It looks like Michigan and Washington are closely aligned with their renewable portfolio standards of 10% by 2015 and 15% by 2020, respectively. But with all due respect Jim, I think Washington is kicking Michigan's renewable derriere. We have 39 geothermal, solar, wave energy and wind projects in some forward marching phase, with 18 fully operational.
Gifted with massive coastal wave energy, the windy (and thankfully sunny) eastern part of Washington and geothermal deposits, we are using a suite of public policy tools, including the dreaded Initiative process, to move inexorably towards a clean energy economy in the Pacific NW.
Abyd Karmali from Merrill Lynch was right on target when he said "the carbon crunch is a multi-generational challenge that will significantly outlast the credit crunch." Long-term success for renewable energy will come to fruition, even with the massive belching from Wall Street and its run for cover.
When we collectively stop quaking in our boots and recognize that financial outcomes are within our control, and when...
- Congress renews the renewable tax credit (and we know dirty fuels will come along for the ride, or no deal)
- We adopt a "recovery/bailout/Mr. fix-it" plan that substantively changes banking regulation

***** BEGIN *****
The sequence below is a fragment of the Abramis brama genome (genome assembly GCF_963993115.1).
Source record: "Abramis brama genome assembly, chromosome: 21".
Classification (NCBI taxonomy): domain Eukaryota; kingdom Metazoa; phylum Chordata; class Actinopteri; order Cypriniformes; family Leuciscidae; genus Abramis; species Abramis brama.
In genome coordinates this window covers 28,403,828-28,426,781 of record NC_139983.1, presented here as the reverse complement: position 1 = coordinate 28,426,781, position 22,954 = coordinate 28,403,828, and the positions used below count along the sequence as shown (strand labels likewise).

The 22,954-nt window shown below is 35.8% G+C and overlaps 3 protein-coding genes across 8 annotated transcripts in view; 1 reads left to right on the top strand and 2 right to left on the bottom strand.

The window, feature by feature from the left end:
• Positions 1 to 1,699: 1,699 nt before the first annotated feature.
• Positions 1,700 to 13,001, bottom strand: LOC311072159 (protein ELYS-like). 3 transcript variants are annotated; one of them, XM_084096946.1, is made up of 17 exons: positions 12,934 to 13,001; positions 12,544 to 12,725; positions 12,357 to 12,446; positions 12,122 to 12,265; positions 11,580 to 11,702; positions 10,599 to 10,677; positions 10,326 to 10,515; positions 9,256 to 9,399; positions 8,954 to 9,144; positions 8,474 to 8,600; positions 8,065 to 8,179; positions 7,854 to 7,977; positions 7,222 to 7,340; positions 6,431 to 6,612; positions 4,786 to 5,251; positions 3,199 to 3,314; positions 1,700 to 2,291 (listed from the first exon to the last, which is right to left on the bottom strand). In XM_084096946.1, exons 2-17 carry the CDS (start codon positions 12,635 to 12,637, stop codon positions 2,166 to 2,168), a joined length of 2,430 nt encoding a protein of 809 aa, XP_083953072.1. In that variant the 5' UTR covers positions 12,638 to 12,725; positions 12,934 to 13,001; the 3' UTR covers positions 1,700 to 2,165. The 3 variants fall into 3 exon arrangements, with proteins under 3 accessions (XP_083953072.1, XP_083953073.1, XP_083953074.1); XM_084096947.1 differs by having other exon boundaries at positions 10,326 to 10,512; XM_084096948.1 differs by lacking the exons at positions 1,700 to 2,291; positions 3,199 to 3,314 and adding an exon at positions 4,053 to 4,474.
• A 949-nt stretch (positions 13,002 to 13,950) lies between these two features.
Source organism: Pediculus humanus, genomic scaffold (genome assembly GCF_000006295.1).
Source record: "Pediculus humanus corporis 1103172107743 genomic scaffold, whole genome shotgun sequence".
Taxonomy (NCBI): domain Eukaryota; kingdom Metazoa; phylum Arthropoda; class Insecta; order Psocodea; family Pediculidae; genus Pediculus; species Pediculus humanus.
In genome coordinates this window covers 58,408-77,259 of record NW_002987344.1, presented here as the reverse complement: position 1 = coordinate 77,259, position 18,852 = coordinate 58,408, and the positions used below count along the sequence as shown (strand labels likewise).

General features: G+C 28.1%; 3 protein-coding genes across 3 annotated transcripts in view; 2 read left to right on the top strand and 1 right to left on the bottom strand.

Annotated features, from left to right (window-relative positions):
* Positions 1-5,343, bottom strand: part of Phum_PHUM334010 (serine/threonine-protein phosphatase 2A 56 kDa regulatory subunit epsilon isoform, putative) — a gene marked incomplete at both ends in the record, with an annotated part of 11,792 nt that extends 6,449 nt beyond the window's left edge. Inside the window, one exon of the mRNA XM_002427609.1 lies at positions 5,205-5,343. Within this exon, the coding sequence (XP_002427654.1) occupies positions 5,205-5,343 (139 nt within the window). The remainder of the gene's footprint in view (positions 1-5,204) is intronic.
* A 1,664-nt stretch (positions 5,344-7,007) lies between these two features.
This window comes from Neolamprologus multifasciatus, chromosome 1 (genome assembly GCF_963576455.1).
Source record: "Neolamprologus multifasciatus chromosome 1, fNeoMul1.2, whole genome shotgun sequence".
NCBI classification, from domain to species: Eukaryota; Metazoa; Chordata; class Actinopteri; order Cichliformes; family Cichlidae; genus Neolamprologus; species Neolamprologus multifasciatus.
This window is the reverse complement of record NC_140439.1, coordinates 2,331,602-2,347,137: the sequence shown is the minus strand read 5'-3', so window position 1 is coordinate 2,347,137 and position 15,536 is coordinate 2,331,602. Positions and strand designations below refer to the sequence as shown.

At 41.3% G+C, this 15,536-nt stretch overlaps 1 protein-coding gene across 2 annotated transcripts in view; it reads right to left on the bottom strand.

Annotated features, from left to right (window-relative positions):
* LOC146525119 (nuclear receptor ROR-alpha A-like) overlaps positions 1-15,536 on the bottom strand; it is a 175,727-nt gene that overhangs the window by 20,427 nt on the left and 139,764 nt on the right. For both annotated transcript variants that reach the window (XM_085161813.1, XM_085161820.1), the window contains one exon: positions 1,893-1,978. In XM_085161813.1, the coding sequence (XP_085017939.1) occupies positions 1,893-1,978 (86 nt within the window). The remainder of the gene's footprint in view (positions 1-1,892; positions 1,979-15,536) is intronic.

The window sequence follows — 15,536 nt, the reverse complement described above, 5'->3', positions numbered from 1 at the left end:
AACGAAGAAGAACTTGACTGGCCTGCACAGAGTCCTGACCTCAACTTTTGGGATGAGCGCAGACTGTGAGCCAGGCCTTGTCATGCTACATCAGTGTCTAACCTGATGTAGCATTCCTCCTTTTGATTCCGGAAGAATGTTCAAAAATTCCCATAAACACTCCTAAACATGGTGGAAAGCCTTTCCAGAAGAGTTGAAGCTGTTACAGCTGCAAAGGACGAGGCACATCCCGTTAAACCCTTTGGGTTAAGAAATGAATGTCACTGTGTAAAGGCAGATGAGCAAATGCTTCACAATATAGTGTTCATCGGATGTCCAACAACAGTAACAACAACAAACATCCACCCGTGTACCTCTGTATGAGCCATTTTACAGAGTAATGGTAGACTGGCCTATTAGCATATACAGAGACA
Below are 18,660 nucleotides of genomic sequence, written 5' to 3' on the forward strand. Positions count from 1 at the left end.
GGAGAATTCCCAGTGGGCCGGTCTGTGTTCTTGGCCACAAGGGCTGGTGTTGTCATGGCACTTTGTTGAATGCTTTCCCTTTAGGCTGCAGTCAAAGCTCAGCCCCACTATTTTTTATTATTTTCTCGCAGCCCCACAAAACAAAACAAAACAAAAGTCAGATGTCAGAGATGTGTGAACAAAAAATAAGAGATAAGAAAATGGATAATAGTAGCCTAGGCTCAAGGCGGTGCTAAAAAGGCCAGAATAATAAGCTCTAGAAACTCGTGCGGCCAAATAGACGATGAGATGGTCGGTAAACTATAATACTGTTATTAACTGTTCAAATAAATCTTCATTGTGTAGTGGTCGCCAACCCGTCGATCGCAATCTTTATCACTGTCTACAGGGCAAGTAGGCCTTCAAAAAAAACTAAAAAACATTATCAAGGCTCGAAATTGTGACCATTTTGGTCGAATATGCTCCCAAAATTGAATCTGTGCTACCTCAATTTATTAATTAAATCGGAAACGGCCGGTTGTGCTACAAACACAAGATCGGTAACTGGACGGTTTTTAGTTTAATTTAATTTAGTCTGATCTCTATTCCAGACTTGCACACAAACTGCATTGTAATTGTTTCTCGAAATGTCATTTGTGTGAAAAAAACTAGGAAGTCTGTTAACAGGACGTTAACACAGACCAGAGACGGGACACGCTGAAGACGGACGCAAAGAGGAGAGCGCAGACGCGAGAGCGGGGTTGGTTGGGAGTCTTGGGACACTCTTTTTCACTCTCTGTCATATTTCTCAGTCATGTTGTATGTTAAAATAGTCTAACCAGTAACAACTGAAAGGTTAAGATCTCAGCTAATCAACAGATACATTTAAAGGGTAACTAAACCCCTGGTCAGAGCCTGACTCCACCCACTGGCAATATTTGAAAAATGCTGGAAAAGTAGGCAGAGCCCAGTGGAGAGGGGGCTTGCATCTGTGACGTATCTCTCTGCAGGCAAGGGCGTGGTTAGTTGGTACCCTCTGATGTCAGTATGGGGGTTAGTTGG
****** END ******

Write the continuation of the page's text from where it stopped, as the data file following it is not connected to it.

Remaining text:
- Shareholder action and common sense reign in the obscenity of rewarding incompetence with golden parachutes
- Citizens realize the returns from clean energy will create family wage incomes for many areas, critically more rural locations
- Clean energy is a national security strategy and a human health imperative
- We act on the recognition that a slash and burn, 1950s retrograde emphasis on inelegant technologies, scale and pollution, is not a pathway to economic success; and
- Everyone follows the progressive lead of states and municipalities that just refuse to wait any longer for federal intelligence on this issue...
...the world will look a little brighter (and cleaner).
The credit markets will re-emerge, a certain number of venture capitalists will continue to fund renewable investments and when the dust settles over the nation, I'll be glad I live in Washington (State that is). Washington also passed Green Jobs legislation not long ago, the objective of which is to increase the number of green jobs to 25,000 by 2020.
The positive returns for everyone from parents (with kids breathing good air quality), R&D, manufacturing, specialty trades, construction, legal, engineering and governments is just too enticing to let fall. If you disbelieve, just ask the U.S. Conference of Mayors who just released their green jobs report (link opens PDF). Communities everywhere will benefit from continued and increased investments in clean energy and cleantech overall, and it's a good, forward looking story -- just you wait and see.